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EUPROTEIN has developed high-quality human GFAP proteins that could be used for diagnostic assay development. Only $99 for 25ug!

GFAP protein from Human 293 cells
Fig 1. Human GFAP protein (EP8077591) from Human 293 cells.


Glial fibrillary acidic protein (GFAP) is an intermediate filament (IF) protein that is expressed by numerous cell types of the central nervous system (CNS) including astrocytes and ependymal cells during development. It is closely related to its non-epithelial family members, vimentin, desmin, and peripherin, which are all involved in the structure and function of the cell’s cytoskeleton.

Some researchers have suggested that astroglial cells play an important role in the functioning of other cells, including specialized cells that surround nerves (oligodendrocytes) and are involved in the production and long-term maintenance of myelin. Myelin is the fatty substance that forms a protective coating around certain nerve cells and ensures the rapid transmission of nerve impulses. Additionally, astroglial cells may assist in maintaining the protective barrier that allows only certain substances to pass between blood vessels and the brain (the blood-brain barrier).

Implication of GFAP in Diseases

Researchers have identified more than 50 GFAP mutations that cause Alexander disease. Alexander disease is a rare disorder of the nervous system. It is one of a group of disorders, called leukodystrophies, that involve the destruction of myelin. Myelin is the fatty covering that insulates nerve fibers and promotes the rapid transmission of nerve impulses. If myelin is not properly maintained, the transmission of nerve impulses could be disrupted. As myelin deteriorates in leukodystrophies such as Alexander disease, nervous system functions are impaired.

GFAP is also shown as a potential biomarker for traumatic brain injury (TBI). Despite growing recognition and research of the importance and potential of biomarkers for TBI, there are currently no FDA-cleared or approved objective blood tests for TBI or concussion. GFAP, Ubiquitin C-terminal hydrolase-L1 (UCHL1), and S100 calcium-binding protein B (S100B) are novel biomarker candidates that are highly brain specific and are detectable in the serum shortly after TBI. A study published in 2019 that included 37 controls and 118 unique trauma subjects has indicated that GFAP, UCHL1, and S100B demonstrated utility for rapid prediction of a CT-positive TBI within 0-8 hours of injury; GFAP exhibited the greatest predictive power at 12-32 hours. Furthermore, these results suggest that GFAP alone has greater utility for predicting a positive CT of the head than UCHL1, S100B, or any combination of the 3 biomarkers.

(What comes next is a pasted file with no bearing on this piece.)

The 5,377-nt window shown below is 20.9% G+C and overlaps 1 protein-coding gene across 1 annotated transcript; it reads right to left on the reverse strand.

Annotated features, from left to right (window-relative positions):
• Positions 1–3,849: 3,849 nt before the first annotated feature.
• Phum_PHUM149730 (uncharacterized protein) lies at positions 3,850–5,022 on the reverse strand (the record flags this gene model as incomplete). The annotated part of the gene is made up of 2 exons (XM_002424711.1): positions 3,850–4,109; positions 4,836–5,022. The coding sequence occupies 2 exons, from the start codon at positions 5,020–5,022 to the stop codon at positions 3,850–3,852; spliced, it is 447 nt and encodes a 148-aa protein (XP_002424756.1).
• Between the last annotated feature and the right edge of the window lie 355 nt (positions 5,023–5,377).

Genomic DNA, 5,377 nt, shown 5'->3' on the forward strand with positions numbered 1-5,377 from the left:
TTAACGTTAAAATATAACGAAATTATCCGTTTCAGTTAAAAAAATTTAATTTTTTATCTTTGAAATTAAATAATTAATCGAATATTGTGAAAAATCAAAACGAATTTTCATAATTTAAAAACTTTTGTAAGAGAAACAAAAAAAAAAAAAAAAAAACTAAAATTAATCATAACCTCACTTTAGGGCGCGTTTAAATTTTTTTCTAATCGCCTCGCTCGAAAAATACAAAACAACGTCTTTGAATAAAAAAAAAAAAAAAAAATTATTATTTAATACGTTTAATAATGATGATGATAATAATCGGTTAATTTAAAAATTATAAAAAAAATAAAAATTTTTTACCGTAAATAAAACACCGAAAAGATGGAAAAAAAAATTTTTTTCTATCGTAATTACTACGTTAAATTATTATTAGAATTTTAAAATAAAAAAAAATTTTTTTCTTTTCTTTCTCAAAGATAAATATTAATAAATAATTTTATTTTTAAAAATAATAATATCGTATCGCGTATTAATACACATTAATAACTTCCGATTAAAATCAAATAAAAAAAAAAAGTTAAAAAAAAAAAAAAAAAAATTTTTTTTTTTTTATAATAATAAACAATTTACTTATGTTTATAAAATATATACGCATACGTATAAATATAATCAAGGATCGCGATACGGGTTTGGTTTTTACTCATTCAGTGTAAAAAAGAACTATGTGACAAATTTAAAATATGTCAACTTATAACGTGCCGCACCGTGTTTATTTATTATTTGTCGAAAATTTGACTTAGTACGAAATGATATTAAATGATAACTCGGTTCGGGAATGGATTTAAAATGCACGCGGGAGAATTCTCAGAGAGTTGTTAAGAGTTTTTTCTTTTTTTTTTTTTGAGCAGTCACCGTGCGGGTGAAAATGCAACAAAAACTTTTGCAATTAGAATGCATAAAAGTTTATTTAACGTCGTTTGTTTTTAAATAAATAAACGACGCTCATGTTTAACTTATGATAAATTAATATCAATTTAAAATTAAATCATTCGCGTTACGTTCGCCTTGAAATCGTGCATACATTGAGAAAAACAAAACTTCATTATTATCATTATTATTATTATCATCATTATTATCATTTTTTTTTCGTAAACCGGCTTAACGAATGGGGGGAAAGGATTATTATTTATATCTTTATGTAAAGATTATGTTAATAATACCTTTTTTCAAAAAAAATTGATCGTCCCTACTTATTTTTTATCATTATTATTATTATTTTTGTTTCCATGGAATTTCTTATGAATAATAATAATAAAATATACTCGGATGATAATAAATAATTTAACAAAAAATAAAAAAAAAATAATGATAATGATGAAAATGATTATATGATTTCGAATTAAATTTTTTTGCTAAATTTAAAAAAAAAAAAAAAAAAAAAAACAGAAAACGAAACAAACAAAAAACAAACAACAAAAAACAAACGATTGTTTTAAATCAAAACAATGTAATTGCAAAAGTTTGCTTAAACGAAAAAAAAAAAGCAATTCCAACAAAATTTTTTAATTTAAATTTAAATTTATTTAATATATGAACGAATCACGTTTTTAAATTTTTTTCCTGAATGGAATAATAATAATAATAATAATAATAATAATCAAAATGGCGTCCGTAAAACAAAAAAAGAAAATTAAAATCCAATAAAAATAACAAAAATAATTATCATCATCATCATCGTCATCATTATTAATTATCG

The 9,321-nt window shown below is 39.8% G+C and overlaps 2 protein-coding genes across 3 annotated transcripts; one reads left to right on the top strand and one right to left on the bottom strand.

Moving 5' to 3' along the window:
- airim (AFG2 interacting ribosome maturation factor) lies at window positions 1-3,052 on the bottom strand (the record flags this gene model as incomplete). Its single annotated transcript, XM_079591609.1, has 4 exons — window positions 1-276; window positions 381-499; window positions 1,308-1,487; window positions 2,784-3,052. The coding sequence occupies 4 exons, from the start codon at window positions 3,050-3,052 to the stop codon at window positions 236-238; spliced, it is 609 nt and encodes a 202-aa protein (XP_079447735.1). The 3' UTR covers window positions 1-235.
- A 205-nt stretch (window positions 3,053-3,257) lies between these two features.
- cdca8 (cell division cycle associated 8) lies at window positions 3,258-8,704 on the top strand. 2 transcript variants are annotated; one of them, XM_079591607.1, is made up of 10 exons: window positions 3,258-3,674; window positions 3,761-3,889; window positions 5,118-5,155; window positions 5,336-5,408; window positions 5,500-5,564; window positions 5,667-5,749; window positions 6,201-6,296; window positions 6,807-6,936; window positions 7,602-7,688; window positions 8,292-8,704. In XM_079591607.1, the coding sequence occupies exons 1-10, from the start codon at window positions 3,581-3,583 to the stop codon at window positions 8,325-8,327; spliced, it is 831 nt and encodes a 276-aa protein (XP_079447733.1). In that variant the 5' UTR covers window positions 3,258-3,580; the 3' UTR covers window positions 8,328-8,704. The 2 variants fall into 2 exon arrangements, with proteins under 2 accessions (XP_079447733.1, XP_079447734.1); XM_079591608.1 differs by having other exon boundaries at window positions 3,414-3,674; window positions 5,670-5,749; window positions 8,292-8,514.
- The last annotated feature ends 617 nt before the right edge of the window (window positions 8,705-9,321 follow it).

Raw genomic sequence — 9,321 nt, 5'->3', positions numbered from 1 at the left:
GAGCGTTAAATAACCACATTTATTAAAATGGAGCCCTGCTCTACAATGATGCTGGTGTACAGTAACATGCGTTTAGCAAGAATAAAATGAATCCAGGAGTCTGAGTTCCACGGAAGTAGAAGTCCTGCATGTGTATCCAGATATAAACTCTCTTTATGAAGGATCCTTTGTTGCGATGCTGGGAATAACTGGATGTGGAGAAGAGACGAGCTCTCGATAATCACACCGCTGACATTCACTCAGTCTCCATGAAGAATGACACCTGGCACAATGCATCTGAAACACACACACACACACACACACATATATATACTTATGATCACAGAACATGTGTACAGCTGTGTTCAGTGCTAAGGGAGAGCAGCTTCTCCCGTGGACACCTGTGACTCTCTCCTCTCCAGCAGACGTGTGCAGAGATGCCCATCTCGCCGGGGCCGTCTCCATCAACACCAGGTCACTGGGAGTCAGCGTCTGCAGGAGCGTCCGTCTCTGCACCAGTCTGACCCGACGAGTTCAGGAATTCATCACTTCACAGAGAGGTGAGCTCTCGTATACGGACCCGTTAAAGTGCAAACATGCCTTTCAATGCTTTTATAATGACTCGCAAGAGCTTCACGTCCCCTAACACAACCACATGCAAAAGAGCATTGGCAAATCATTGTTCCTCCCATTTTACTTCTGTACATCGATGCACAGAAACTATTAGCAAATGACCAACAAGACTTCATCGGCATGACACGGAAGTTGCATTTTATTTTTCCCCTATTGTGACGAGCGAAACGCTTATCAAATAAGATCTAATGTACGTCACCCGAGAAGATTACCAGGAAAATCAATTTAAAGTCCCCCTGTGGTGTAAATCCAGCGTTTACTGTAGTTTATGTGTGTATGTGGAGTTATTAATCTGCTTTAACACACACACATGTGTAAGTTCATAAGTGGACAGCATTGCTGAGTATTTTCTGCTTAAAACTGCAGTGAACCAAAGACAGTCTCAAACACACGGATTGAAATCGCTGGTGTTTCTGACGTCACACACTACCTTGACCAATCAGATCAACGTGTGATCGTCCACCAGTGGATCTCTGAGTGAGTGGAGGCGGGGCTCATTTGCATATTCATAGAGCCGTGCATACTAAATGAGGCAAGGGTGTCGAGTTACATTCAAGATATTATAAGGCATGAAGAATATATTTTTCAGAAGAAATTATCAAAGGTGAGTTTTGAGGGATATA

EUPROTEIN has developed high-quality human GFAP proteins that could be used for diagnostic assay development.

GFAP protein from Human 293 cells
Fig 1. Human GFAP protein (EP8077591) from Human 293 cells.

These proteins are on sale now, only $99 for 25ug! Place order now.

If you would like to express the GFAP or UCHL1 protein or generating antibodies against them, please submit your inquiry.

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  1. Determination of glial fibrillary acidic protein (GFAP) in human brain tumors. Jacque CM, Vinner C, Kujas M, Raoul M, Racadot J, Baumann NA. Journal of the Neurological Sciences (1978)
  2. Glial fibrillary acidic protein (GFAP) in ependymal cells during development. An immunocytochemical study. Roessmann U, Velasco ME, Sindely SD, Gambetti P. Brain Research (1980)
  3. Glial fibrillary acidic protein mutations in infantile, juvenile, and adult forms of Alexander disease. Li R, Johnson AB, Salomons G, Goldman JE, Naidu S, Quinlan R, Cree B, Ruyle SZ, Banwell B, D'Hooghe M, Siebert JR, Rolf CM, Cox H, Reddy A, Gutiérrez-Solana LG, Collins A, Weller RO, Messing A, van der Knaap MS, Brenner M. Ann Neurol. (2005)
  4. Glial Fibrillary Acidic Protein (GFAP) Outperforms S100 Calcium-Binding Protein B (S100B) and Ubiquitin C-Terminal Hydrolase L1 (UCH-L1) as Predictor for Positive Computed Tomography of the Head in Trauma Subjects. Mahan M, Thorpe M, Ahmadi A, Abdallah T, Casey H, Sturtevant D, Judge-Yoakam S, Hoover C, Rafter D, Miner J, Richardson C, Samadani U. World Neurosurgery (2019)